Buena Vista, California: 1870. Envelope or Cover. This four-page letter, dated July 25th 1870, was mailed from a California setter, Jesse Mason, in 1870 to his mother back home in Vermont. It is franked with a 3-cent ultramarine locomotive stamp (Scott #114). It bears a manuscript postmark that reads “Buena Vista July 27th 1870 / Cal”. In nice shape.
In this letter from Amador Country, California, Mason reports that
“I have about 50 trees now ripening; plums are also getting ripe as well as peaches. We have quite a quantity of plums, but few peaches: the latter do not do well here unless irrigated. the roots go down into the ground after water and are sour and dry. I have a few moist places that I am settin out to peaches and will have a better supply in a year or two. We are having very hot weather the thermos standing at 98 to 104 in the shade. It is injuring the fruit somewhat. . ..
“A fire raged all day yesterday in the hills east of us, burning a good deal of fence and a house and barn. In the summer season everything gets dry and burns like tinder. The wind blows the fire away from us, but we are always fearful of fire here in the summer. . ..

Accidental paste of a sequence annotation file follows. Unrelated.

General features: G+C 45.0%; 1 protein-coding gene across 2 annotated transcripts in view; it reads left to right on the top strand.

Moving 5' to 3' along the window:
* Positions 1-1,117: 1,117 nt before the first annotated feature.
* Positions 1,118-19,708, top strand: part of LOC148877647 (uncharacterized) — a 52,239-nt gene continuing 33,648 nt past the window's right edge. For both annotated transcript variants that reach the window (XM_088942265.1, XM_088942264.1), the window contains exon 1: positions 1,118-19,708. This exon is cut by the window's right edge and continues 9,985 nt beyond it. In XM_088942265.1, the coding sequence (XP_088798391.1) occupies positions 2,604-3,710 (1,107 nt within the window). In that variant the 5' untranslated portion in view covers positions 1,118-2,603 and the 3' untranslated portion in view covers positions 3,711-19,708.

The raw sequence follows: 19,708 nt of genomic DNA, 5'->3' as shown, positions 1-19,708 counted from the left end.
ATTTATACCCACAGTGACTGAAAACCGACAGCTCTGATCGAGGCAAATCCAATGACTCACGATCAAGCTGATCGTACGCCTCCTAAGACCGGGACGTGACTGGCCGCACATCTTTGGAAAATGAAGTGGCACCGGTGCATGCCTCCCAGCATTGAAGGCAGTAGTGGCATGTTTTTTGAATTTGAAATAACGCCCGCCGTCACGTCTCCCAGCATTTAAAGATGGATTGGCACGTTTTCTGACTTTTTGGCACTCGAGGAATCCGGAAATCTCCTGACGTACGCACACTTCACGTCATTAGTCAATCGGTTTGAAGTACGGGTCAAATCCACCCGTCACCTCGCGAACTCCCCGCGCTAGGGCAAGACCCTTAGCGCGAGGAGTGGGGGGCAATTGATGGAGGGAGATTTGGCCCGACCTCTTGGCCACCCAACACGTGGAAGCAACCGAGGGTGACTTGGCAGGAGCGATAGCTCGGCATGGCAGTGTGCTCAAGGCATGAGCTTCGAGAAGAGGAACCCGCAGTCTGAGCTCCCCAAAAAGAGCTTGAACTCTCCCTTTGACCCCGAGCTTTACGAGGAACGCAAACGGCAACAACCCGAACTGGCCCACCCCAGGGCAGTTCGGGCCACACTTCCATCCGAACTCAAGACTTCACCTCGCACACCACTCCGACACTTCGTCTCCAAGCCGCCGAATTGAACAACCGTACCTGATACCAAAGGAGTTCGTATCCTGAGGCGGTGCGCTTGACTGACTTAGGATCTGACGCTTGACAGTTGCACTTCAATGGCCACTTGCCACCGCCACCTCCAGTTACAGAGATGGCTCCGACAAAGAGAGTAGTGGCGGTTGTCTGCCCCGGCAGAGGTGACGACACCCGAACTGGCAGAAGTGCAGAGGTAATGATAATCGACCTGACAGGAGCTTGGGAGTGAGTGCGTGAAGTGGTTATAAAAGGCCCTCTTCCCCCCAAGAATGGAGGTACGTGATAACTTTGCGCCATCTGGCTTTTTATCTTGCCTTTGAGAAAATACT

“I write to you about our fishing excursion. [At sunset,] the fish commenced jumping out of the water, but as an Arkansas man would say “nary bite.” Every one was satisfied that the fish were there, but how to get them! It was determined at last to construct a seine and it is now nearly finished will be about 70 ft. by 9½ Elizabeth knit 3/10 of it or three shares out of ten. We expect to put it in the water this week.
“We are a little excited about fishing as we have heretofore had no fish of consequence, the rivers having been so muddy from mining as to drive the fish all out. as the streams get clear the fish are coming back.
“Game is also becoming plentier as the mines leave the mountains above. . .."
[Still,] we have raised good crops here while many parts of the state have totally failed. . ... Very good. Item #009928
Fires, droughts, extreme heat, runoff, and water scarcity; Californian concerns of 150 years ago don’t sound much different than Californian concerns of today. .